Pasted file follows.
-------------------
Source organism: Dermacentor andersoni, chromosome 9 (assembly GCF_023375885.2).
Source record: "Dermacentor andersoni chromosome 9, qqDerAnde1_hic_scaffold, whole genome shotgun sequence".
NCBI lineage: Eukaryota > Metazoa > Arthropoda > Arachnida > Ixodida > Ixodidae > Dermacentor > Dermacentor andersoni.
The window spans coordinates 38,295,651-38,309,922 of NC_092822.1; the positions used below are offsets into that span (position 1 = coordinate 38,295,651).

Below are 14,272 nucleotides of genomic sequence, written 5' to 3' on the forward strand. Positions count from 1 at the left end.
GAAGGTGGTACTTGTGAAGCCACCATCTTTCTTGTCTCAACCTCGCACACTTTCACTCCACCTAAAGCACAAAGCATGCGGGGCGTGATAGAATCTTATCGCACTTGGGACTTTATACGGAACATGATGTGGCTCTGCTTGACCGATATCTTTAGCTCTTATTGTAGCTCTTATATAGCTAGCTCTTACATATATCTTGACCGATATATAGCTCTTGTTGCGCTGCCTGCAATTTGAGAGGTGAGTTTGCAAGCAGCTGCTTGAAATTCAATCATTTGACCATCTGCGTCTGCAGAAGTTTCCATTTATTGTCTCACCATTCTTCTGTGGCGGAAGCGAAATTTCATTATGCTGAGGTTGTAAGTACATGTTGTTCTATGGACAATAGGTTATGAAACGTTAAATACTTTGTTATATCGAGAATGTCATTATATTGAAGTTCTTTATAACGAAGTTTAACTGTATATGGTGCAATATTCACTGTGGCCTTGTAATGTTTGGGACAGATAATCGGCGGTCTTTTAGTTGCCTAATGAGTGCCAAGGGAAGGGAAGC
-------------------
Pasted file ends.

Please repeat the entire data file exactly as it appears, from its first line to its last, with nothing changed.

Source organism: Dermacentor andersoni, chromosome 9 (assembly GCF_023375885.2).
Source record: "Dermacentor andersoni chromosome 9, qqDerAnde1_hic_scaffold, whole genome shotgun sequence".
NCBI lineage: Eukaryota > Metazoa > Arthropoda > Arachnida > Ixodida > Ixodidae > Dermacentor > Dermacentor andersoni.
The window spans coordinates 38,295,651-38,309,922 of NC_092822.1; the positions used below are offsets into that span (position 1 = coordinate 38,295,651).

Below are 14,272 nucleotides of genomic sequence, written 5' to 3' on the forward strand. Positions count from 1 at the left end.
GAAGGTGGTACTTGTGAAGCCACCATCTTTCTTGTCTCAACCTCGCACACTTTCACTCCACCTAAAGCACAAAGCATGCGGGGCGTGATAGAATCTTATCGCACTTGGGACTTTATACGGAACATGATGTGGCTCTGCTTGACCGATATCTTTAGCTCTTATTGTAGCTCTTATATAGCTAGCTCTTACATATATCTTGACCGATATATAGCTCTTGTTGCGCTGCCTGCAATTTGAGAGGTGAGTTTGCAAGCAGCTGCTTGAAATTCAATCATTTGACCATCTGCGTCTGCAGAAGTTTCCATTTATTGTCTCACCATTCTTCTGTGGCGGAAGCGAAATTTCATTATGCTGAGGTTGTAAGTACATGTTGTTCTATGGACAATAGGTTATGAAACGTTAAATACTTTGTTATATCGAGAATGTCATTATATTGAAGTTCTTTATAACGAAGTTTAACTGTATATGGTGCAATATTCACTGTGGCCTTGTAATGTTTGGGACAGATAATCGGCGGTCTTTTAGTTGCCTAATGAGTGCCAAGGGAAGGGAAGC